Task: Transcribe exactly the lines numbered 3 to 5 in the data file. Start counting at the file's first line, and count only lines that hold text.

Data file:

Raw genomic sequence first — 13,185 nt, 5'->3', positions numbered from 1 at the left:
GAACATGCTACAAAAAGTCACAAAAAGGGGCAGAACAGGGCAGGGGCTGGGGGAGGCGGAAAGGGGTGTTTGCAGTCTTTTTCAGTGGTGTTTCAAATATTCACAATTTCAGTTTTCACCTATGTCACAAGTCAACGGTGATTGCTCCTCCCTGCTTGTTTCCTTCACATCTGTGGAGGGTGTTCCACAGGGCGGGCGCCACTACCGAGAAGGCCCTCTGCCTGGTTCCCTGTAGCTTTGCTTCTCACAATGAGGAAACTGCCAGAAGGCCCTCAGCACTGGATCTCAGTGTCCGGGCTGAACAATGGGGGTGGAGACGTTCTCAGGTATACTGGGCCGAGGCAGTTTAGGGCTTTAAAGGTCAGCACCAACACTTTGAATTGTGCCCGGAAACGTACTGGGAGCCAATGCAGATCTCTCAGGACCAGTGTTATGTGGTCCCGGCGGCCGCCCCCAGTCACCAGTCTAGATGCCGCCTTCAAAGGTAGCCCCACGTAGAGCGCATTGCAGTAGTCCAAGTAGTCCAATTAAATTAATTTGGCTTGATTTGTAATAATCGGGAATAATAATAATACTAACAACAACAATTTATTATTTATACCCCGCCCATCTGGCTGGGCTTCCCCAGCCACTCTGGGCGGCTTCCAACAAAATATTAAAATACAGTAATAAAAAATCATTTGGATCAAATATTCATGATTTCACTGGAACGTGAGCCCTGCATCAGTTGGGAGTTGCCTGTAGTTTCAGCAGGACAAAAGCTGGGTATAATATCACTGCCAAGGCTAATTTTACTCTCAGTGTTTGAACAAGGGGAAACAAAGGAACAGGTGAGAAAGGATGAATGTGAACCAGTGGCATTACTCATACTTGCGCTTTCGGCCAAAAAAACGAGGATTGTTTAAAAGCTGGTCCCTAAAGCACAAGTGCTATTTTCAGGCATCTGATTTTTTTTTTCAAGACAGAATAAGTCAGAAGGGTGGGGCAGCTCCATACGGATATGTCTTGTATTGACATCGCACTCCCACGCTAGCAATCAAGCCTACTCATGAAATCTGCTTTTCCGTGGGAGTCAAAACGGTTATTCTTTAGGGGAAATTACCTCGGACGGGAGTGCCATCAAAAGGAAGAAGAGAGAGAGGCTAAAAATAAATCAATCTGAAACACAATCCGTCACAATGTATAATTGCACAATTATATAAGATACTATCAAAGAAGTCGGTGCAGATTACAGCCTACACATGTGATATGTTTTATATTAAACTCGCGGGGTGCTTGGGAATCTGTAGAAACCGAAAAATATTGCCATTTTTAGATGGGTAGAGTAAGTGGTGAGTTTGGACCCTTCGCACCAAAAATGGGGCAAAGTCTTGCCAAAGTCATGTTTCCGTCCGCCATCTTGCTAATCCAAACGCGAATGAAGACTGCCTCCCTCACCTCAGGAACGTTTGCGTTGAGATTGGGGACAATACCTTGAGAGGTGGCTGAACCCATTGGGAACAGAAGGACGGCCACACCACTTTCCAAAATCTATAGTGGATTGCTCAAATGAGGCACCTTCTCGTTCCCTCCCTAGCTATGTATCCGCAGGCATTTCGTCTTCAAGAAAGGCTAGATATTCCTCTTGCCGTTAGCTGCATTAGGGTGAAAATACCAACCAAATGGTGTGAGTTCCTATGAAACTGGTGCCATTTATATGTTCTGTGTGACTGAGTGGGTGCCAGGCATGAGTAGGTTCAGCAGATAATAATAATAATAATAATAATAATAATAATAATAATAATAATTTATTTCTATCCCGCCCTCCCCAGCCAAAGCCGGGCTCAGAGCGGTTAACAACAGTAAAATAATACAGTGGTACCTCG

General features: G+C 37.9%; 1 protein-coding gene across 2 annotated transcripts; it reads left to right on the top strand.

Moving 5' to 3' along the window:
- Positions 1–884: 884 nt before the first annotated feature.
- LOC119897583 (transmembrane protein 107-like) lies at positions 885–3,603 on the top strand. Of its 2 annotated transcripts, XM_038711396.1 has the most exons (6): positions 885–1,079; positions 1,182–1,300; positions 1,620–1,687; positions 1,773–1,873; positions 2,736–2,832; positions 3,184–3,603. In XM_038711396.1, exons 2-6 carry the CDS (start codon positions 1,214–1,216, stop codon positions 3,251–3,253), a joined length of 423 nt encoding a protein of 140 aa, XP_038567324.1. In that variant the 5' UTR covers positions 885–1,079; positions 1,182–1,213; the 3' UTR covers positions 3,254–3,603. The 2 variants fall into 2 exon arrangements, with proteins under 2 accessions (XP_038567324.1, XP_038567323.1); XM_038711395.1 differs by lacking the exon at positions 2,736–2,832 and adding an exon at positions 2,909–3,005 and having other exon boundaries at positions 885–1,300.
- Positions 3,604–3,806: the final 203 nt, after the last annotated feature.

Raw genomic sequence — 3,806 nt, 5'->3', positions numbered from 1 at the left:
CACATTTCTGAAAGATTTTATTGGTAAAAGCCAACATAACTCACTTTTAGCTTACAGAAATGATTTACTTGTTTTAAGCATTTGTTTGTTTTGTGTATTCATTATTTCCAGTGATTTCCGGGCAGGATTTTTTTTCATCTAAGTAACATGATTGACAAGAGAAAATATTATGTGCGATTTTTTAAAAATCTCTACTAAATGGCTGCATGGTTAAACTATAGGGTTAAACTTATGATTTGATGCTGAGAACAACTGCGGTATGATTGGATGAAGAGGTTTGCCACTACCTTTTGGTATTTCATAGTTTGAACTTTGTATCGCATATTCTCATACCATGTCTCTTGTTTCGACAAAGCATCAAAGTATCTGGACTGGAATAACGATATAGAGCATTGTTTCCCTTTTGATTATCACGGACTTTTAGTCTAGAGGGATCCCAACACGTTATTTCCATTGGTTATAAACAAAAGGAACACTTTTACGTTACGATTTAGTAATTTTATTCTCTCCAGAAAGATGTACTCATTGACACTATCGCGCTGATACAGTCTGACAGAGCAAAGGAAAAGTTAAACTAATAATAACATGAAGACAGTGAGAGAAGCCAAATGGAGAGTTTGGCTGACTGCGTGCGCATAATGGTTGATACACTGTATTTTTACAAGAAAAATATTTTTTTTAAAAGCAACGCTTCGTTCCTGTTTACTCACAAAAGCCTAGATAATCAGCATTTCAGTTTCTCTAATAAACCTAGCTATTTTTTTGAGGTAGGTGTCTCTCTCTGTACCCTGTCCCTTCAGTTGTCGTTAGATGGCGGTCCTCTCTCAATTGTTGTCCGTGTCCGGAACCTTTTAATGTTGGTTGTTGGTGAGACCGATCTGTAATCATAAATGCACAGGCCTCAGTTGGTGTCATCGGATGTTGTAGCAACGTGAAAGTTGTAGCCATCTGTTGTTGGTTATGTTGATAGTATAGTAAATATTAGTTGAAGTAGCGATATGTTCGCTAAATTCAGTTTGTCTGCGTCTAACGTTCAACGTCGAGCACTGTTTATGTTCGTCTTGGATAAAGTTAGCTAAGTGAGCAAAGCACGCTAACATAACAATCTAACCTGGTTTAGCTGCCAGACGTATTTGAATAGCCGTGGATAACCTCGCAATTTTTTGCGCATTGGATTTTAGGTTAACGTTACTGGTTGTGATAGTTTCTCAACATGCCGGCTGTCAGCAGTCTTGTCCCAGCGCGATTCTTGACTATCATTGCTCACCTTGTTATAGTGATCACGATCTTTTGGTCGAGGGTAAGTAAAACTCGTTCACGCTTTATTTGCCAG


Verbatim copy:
General features: G+C 37.9%; 1 protein-coding gene across 2 annotated transcripts; it reads left to right on the top strand.

Moving 5' to 3' along the window:
- Positions 1–884: 884 nt before the first annotated feature.